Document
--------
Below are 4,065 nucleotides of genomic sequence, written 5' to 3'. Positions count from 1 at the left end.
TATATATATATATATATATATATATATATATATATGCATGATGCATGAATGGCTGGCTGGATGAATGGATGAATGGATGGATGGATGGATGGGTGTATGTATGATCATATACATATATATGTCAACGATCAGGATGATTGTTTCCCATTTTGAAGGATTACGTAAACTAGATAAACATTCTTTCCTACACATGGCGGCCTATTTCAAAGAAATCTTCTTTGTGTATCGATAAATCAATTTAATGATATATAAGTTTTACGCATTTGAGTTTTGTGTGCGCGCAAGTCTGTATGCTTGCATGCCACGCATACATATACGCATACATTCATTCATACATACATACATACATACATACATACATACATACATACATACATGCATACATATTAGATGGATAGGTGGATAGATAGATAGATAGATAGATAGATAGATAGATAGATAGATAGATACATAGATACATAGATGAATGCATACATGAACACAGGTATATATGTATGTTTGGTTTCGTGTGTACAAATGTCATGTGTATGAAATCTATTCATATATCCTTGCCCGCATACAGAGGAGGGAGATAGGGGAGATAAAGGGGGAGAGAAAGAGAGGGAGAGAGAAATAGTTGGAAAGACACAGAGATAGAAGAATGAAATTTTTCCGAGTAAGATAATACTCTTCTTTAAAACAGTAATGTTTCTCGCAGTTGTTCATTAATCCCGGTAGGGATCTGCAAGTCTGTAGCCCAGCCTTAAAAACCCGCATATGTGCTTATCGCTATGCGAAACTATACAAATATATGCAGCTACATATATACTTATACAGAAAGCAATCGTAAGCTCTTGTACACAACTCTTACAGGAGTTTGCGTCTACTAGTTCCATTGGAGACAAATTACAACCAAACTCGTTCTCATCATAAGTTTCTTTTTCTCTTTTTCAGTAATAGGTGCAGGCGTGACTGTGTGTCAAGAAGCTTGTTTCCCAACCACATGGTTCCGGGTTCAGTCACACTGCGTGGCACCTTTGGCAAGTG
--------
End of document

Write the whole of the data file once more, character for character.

Below are 4,065 nucleotides of genomic sequence, written 5' to 3'. Positions count from 1 at the left end.
TATATATATATATATATATATATATATATATATATGCATGATGCATGAATGGCTGGCTGGATGAATGGATGAATGGATGGATGGATGGATGGGTGTATGTATGATCATATACATATATATGTCAACGATCAGGATGATTGTTTCCCATTTTGAAGGATTACGTAAACTAGATAAACATTCTTTCCTACACATGGCGGCCTATTTCAAAGAAATCTTCTTTGTGTATCGATAAATCAATTTAATGATATATAAGTTTTACGCATTTGAGTTTTGTGTGCGCGCAAGTCTGTATGCTTGCATGCCACGCATACATATACGCATACATTCATTCATACATACATACATACATACATACATACATACATACATACATACATGCATACATATTAGATGGATAGGTGGATAGATAGATAGATAGATAGATAGATAGATAGATAGATAGATAGATACATAGATACATAGATGAATGCATACATGAACACAGGTATATATGTATGTTTGGTTTCGTGTGTACAAATGTCATGTGTATGAAATCTATTCATATATCCTTGCCCGCATACAGAGGAGGGAGATAGGGGAGATAAAGGGGGAGAGAAAGAGAGGGAGAGAGAAATAGTTGGAAAGACACAGAGATAGAAGAATGAAATTTTTCCGAGTAAGATAATACTCTTCTTTAAAACAGTAATGTTTCTCGCAGTTGTTCATTAATCCCGGTAGGGATCTGCAAGTCTGTAGCCCAGCCTTAAAAACCCGCATATGTGCTTATCGCTATGCGAAACTATACAAATATATGCAGCTACATATATACTTATACAGAAAGCAATCGTAAGCTCTTGTACACAACTCTTACAGGAGTTTGCGTCTACTAGTTCCATTGGAGACAAATTACAACCAAACTCGTTCTCATCATAAGTTTCTTTTTCTCTTTTTCAGTAATAGGTGCAGGCGTGACTGTGTGTCAAGAAGCTTGTTTCCCAACCACATGGTTCCGGGTTCAGTCACACTGCGTGGCACCTTTGGCAAGTG